Philosophical illustrations have provided some of our most colorful and iconic memes and clichés: the cave, the evil demon, the unshaven barber. And I think I’ve come upon the origin, at least in the English language, of the cat meme:
An ancient philosophical opinion, inherited from Aristotle, is that we do not understand a thing until we know it by its causes. When the maidservant says that “the cat” broke the tea-cup, she would have us conceive the fracture in a causally explanatory way… All our scientific explanations would seem to conform to this simple type of the “necessary cat.”
A conversation regarding alternate monikers for one radio show’s “Puzzle Gurus” (puzzle writers/presenters) prompted my thinking about notable titles. I offered what sounded cool as it popped into my head: call them Imperial Wizards. I then remembered that Imperial Wizard is the highest post in the Ku Klux Klan, thus rendering my suggestion inappropriate and deeply unsettling. To redeem myself, I present this collection of unreasonably epic but morally sound nomenclature:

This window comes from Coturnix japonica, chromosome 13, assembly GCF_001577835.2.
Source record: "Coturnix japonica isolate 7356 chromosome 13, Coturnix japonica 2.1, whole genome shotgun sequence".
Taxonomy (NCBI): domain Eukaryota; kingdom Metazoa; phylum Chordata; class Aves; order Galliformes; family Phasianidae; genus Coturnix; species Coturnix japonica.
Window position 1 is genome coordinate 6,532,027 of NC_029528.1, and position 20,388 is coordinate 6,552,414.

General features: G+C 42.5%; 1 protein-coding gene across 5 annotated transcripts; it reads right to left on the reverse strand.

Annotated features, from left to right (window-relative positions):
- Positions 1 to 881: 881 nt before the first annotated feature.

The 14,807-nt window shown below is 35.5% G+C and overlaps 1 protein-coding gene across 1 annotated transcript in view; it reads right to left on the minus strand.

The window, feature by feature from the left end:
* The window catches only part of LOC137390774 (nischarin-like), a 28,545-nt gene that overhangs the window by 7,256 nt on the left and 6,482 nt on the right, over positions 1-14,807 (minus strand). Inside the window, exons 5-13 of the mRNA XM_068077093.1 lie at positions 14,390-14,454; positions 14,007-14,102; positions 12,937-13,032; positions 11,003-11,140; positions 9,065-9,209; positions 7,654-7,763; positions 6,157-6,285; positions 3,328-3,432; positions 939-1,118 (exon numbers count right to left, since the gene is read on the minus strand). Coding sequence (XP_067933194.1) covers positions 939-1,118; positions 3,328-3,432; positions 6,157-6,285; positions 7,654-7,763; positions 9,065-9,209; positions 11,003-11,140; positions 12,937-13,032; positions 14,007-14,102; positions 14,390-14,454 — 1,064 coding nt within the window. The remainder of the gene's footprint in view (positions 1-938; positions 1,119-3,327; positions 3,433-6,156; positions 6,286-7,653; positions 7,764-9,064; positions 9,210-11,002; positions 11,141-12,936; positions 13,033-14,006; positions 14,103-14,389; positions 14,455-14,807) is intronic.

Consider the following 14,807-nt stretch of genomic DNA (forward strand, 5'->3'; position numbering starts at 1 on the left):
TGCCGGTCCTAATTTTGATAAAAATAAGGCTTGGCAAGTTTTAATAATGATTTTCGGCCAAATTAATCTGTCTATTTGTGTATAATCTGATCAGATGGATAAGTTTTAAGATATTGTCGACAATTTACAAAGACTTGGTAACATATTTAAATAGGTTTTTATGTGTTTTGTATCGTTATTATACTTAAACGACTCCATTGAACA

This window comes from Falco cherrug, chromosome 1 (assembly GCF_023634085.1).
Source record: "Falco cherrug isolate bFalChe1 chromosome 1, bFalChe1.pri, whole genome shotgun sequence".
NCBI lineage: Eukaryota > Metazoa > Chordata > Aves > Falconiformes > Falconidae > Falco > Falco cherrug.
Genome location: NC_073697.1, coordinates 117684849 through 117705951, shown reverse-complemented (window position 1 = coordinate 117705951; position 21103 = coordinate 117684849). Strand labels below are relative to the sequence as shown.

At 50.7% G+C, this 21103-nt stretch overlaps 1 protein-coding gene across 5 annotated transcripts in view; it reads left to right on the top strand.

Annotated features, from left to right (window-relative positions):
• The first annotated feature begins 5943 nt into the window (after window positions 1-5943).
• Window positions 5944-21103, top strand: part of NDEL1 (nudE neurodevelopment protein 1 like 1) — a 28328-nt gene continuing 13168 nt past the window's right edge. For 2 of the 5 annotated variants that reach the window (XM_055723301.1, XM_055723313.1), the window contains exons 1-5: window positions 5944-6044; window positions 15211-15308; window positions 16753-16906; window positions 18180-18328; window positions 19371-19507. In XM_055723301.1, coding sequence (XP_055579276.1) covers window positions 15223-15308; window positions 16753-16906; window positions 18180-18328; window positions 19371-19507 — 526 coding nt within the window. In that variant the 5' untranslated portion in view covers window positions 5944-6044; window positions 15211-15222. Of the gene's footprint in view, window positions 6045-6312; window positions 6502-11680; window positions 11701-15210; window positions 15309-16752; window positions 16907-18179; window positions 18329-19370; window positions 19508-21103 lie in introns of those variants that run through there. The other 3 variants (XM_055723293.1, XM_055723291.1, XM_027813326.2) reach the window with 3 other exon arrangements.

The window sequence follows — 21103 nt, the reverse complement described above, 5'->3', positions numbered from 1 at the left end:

Exalted Ruler, Benevolent and Protective Order of Elks
Worshipful Master, Freemasons
Postmaster General, U.S. Postal Service
Chief Strategic Strategist, J.W. Baxter Widget Co.
Cap’n Crunch, Breakfast Cereal
Trustee-in-Trust, Church of Jesus Christ of Later Day Saints
While a young Willard Romney was away in France on missionary leave, his high school snookums Ann Davies, an LDS convert, was back at BYU bumping (fully clothed) uglies with one Kim S. Cameron, student body veep and recipient of the campus’ “Most Preferred Man” distinction. The following, taken from the BYU Signature Books Library, is an explanation of said superlative:
Among the most celebrated student activities since the mid-1940s has been the annual women’s-choice[*] “Preference Ball.” Originally the student Social Office arranged dates for those attending the dance, based on requests submitted by coeds. The man requested as a date by the most number of women was honored as the “Most Preferred Man on Campus.” Coeds later began arranging their own dates, although they continued to vote for the Most Preferred Man. In 1958, by submitting a petition with fifty signatures, BYU men could also become candidates for “Least Preferred Man on Campus.” This, in turn, led in the mid-1970s to a yearly “Ugly Man Contest,” with students voting for photographs of contestants pulling the most grotesque faces.[†]
[†] Full passage: http://signaturebookslibrary.org/?p=13935